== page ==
Sometimes, lack of choice ends up working against the consumer. This is one of those times. It’s unfortunate when the spendiest experience at any restaurant — the prix fixe is $55 — is the least inspired experience. But the good news is that the a la carte half of Huertas is a smoky, sexy, wood-fired affair that shows off the ample talents of two Danny Meyer vets: Jonah Miller, formerly a chef at Maialino, and Nate Adler, an ex-beverage director at Blue Smoke.
The concept of the front room is simple: You sit down and waiters start bringing out food, a dim-sum-style of dining evocative of San Francisco’s State Bird Provisions or New York’s Ma Peche. Like what you see? Order it. The duck croquettes, crispy on the outside and as pillowy as a meatball within, are essentially the red meat equivalents of a chicken McNugget. Don’t like what you see? Order it anyway — the seafood-heavy fare really can’t be faulted. And to round out the meal a printed menu offers more substantial dishes and well-priced cured meats — Iberico is just $6!
"That the power of persuasion, when applied smartly, can focus the diner on what’s important in a wine."
Then there’s Adler, who’ll want to pour you a copper-colored Amontillado. "The beautiful thing about this sherry" he says, "is that it tastes of the sea," a confusing statement for a beverage that’s not a dirty martini. Trust him. The fortified wine smells of burnt sugar and looks like a glass of dessert, though it’s dry on the palate, with a concentrated nuttiness to match the acorn aromas of good Iberico. Then it happens. That wave of salinity hits. It's a good reminder that the power of persuasion, when applied smartly, can focus the diner on what’s important in a wine.
It’s this type of high-grade competence that makes Huertas a fine addition to New York’s diverse Iberian culinary scene, whose best members include the haute-Portuguese Aldea, the Sephardic and Moorish-inclined La Vara, the pan-regional Toro, and of course the ham-heavy Tertulia. I say mostly because Huertas needs to fix or eliminate its no-choice prix-fixe menu.
No choice or low-choice affairs have largely been confined to longer tastings at cutting-edge venues like Elizabeth or Benu. In exchange for this submission to the will of the chef, diners get to sample more dishes than they would have otherwise.
But at Huertas, the opportunity cost of committing to five courses is missing out on 25 or so dishes in the tapas bar — not to mention all the passed plates and daily specials. That’s not to say a shorter no-choice menu doesn’t work every now and then; budget gourmet restaurants like Le Chateubriand in Paris (€65) or Contra on Manhattan’s Lower East Side ($55) make good cases for this format, because they serve visually stunning and boundary-pushing fare worthy of discussion. Huertas doesn’t. That's not a criticism. Despite Miller's penchant for sous-viding his meats, Huertas' delicious fare has a rustic-leaning feel to it, a style that's more conducive to sharing than individually composed plates.
A slow cooked egg with broccoli and cauliflower cream is fine for a single bite, but it’s a veritable snoozer when each member of your party has an entire plate of it to finish. Better is the a la carte version, with thicker slices of toasted bread, ready to soak up the juices of a fried egg and chorizo. Luckily, Huertas will gladly substitute that version on the prix-fixe upon request, or let you supplement the set menu with anything from the more satisfying tapas menu.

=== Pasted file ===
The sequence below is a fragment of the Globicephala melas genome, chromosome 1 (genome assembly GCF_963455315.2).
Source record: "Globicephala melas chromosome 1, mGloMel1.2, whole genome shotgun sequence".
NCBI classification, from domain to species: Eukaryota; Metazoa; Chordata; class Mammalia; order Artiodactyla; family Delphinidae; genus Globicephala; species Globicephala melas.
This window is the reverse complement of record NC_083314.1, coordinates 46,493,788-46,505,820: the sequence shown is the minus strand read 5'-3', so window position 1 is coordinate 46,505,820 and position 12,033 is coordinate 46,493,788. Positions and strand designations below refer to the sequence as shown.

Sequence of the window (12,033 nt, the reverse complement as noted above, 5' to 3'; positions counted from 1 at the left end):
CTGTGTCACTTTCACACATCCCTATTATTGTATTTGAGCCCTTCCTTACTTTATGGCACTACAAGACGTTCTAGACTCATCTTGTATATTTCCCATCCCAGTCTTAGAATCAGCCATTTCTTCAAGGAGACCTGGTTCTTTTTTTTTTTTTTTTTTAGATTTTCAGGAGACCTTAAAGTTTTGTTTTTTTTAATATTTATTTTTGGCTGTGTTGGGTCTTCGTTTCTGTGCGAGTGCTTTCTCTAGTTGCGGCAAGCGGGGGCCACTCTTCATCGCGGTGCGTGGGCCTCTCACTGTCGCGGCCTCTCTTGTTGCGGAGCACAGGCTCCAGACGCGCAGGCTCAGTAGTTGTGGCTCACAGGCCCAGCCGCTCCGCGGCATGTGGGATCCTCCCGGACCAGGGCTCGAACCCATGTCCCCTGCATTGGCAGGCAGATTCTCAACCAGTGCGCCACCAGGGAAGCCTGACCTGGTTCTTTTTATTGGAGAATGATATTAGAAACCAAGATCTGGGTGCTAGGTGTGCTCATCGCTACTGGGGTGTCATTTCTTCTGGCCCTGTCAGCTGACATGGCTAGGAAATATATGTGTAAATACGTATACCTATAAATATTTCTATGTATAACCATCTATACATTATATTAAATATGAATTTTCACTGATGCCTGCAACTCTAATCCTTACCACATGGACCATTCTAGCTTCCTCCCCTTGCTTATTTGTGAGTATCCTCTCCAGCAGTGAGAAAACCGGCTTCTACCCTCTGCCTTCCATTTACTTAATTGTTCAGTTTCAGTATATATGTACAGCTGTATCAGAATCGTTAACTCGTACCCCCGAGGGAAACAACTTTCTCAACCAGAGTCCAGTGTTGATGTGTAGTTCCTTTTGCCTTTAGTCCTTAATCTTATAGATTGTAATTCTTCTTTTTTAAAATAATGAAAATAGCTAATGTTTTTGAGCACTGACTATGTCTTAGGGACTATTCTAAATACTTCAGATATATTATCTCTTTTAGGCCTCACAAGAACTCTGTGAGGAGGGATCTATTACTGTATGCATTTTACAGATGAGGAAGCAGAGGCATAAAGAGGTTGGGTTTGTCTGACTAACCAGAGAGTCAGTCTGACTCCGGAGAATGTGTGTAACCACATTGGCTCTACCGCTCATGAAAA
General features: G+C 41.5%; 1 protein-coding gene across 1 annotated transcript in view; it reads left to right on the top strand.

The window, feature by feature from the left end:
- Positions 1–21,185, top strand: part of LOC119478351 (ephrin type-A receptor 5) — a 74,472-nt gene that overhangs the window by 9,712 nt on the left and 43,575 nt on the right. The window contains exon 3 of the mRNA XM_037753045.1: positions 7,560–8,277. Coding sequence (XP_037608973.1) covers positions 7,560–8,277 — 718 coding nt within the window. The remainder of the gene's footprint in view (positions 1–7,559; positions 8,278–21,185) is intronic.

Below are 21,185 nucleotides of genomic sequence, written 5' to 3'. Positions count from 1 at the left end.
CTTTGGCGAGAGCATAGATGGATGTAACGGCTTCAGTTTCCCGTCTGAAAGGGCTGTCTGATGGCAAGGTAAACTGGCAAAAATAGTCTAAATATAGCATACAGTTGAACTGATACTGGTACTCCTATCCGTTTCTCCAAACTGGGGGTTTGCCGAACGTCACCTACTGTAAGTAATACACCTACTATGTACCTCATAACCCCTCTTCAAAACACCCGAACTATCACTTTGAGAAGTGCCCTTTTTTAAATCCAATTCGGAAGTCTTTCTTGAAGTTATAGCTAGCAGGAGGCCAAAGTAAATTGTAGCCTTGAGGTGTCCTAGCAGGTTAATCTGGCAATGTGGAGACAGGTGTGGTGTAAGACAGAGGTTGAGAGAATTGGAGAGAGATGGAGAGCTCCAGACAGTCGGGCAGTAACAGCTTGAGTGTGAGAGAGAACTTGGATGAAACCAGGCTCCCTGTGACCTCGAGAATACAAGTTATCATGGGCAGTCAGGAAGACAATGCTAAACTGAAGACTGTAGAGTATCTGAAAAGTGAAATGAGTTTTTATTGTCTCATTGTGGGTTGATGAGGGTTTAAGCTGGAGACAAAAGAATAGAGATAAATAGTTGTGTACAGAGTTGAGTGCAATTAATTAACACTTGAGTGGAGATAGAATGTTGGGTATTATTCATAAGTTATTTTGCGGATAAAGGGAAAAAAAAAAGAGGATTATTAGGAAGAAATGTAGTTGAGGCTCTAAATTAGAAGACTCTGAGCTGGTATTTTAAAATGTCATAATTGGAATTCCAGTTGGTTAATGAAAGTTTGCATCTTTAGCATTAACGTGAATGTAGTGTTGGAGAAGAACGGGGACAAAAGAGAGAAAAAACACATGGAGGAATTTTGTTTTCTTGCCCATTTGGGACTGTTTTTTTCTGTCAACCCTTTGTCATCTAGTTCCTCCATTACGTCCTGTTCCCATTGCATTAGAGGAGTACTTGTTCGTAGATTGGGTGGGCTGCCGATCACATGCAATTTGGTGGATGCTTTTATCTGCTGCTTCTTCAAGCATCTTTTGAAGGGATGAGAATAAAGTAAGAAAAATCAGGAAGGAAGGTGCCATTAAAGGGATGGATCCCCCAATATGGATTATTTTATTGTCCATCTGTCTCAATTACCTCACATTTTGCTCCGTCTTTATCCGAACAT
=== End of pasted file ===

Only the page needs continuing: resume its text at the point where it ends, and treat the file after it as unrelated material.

Too bad there’s no logical substitute for the fideos with cockles, a vermicelli preparation that doubles as a reminder that many other restaurants do an entirely better version of pasta with clams; Miller's sub-par preparation lacks any detectable brine.
Pros will take a seat at the tapas bar and order any of the canned fish selections from Northern Spain*, like oily sardines or scallops with concentrated tomato; the latter’s a knockout that combines such brilliant seaside salts and earthy sugars it recalls the city’s best Manhattan seafood chowders. Pair it with a fino sherry, whose vegemite-like yeasts burst with every sip.
That’ll go nicely to with the octopus as well, roasted in the wood burning oven until it has the texture of marshmallow and the flavor of smoked paprika — a veritable Halloween treat for grownups. Get the Calasparra rice too, which is assaulted with mushroom stock and cooked up crispy like a paella — but at half of the cost: $14. Tortilla Española, often a room-temperature frittata, becomes at Huertas an epic terrine of soft potatoes and onions, with a runny omelet draped on top. And best of all is the potato carbonara, with the tuber cut into spaghetti-like strands and cooked in the style of al-dente pasta, drenched in egg and spicy chorizo.
Finish off with toasted Marcona almond ice cream and there’s your new first date staple. It’s a heck of a lot better than doing the prix-fixe with four friends, where you’re all facing four slices of almond cake for dessert, when one would’ve done just fine. Now you know: Huertas gets tapas right and set menus wrong.
*Correction: The original version of this article incorrectly stated that Huertas cans its fish in-house. It does not. That fish is imported from Northern Spain.
Edit Note: Ryan Sutton awards gold stars on a scale of zero (disappointing) to four (exceptional). His colleague Robert Sietsema awards his own set of (different colored) stars. Sietsema reviewed Huertas alongside another Basque newcomer Donostia back in June. Read his three star review here.
Photos by Daniel Krieger